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For fans of traditional country and reflective songwriting, Brit Taylor’s new debut album Real Me is hard to beat.

After a rough patch in 2017 that involved the end of a marriage, losing her home, and concluding a publishing deal, the Eastern Kentucky clawed herself out of a state of depression to seek some new musical collaborators. The decision paid off, as Dave Brainard (who produced Brandy Clark’s 2013 breakout album 12 Stories) came on board, while Dan Auerbach (The Black Keys) helped her tap into her true country style as a songwriter.

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“Brit is a country girl,” says Auerbach, who co-wrote multiple songs on Real Me with her. “That’s how she described herself to me within the first five minutes of meeting her. When she came to the studio and we first sat down to write, she told me stories about growing up in Kentucky and the music that surrounded her there. We definitely tried to tap into that place while we were writing. Brit is extremely talented and I’m excited to see what she has in store for us.”

Brit Taylor caught up with by phone from her Nashville-area farm.

Real Me feels like a perfect title for this record. What was on your mind when you wrote that song?

Authenticity. I was still in the process of figuring out who that was, when I wrote that song. That was the start of not only figuring out who I was, but accepting who I was.

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What was the turning point to getting on the trajectory you’re on now? When did things start looking up for you again?

Probably when I called Dave Brainard — and he didn’t answer. I was like, “Well, crap. Nobody’s going to want to work with me, now that I’m out of a deal.” And he called me back within five minutes, so I couldn’t go too deep into all the negative thoughts. He scheduled a string of co-writes, and that was the moment. I met Dan Auerbach around that time, too, and it was a lot of universal God confirmations of, “You’re OK, it’s going to be OK. You’re still on the right track. I’ve got ya.”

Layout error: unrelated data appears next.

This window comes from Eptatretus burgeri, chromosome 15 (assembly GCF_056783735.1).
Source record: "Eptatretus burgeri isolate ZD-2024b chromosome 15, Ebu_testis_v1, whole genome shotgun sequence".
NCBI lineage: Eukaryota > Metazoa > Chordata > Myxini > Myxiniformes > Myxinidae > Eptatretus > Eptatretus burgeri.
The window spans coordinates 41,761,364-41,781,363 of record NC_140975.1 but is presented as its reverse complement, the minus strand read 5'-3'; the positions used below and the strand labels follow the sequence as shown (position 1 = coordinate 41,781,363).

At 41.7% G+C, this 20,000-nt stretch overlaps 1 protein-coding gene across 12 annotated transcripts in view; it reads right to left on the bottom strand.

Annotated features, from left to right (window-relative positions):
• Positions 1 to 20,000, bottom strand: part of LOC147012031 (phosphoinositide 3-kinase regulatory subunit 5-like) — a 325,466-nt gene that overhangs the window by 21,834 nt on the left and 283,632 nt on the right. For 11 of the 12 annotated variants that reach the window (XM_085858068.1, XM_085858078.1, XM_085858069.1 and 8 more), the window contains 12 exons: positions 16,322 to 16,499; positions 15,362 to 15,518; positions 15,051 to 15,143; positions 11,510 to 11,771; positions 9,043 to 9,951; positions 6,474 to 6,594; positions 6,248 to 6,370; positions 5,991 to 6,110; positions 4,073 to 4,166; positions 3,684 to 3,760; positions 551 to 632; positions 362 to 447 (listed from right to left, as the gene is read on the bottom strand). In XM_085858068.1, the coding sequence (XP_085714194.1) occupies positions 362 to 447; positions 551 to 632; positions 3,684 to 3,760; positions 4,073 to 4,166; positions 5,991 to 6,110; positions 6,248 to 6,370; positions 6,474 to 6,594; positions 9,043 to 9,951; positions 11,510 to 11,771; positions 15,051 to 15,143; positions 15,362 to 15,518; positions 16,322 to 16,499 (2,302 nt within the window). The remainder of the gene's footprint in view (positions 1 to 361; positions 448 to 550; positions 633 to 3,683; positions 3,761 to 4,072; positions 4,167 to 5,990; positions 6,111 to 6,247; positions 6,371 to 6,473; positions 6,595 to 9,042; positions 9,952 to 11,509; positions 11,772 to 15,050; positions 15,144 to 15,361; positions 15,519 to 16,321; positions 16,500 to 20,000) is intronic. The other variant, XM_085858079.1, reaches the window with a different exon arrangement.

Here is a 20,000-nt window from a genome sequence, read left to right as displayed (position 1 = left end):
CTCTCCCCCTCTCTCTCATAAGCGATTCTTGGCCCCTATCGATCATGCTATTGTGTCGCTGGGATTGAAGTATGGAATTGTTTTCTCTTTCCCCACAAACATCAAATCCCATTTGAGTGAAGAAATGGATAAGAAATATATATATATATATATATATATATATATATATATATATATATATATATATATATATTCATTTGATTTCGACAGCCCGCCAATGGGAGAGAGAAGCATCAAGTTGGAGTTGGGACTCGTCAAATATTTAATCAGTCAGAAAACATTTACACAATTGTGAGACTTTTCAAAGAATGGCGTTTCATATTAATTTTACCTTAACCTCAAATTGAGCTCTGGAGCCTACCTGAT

What was it about the video treatment for “Broken Hearts Break” that you liked?

It’s super quirky. (laughs) Old country songs are so sad and mournful that they’re almost hilarious. They’re so pitiful, they’re almost funny. Like those old Buck Owens songs. But I wanted to bring out some of that humor in the midst of this really sad song.

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What was on your mind when you wrote “Waking Up Ain’t Easy”?

I was going through a divorce in 2017 and honestly I’d had a pretty perfect life. I never went through anything painful or stressful. I just floated through life with ease until 2017, and it was one hellacious year. It was one thing after another. It was my first experience with depression, and not wanting to wake up.

I’m a morning person. I love mornings, getting up and sitting out on the front porch and drinking coffee. And for the first time in my life, I would be smiling and happy and then I would remember all the crap I was going through, and I would hit my pillow. I grabbed my phone in November 2017 and wrote “Waking Up Ain’t Easy.” I didn’t know what it meant. I didn’t know if it was a song. I just wrote it down, and six months later, Dave Brainard and I were writing out here at my house. I was scrolling through my phone, looking for ideas, and that one just really hit me.

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What was it like to experience that pain again? I guess you have to go back and tap into those same emotions when you’re writing, right?

Yeah, but it was much easier because I felt like I was on the other side of it at that point. I remembered it, and honestly I wish I could have jumped back in the past, like time-hopped and held myself, like, “You’re going to be OK. You’re going to get through this.” That’s probably why it took me so long to write it, because it was so painful at the time.

What do you hope people will hear when they discover your new record?

I hope they can insert their own stories into it. I tried to keep the lyrics less specific about the storytelling details, and more open-ended, where it was more emotional. I hope people can find some comfort when they hear it.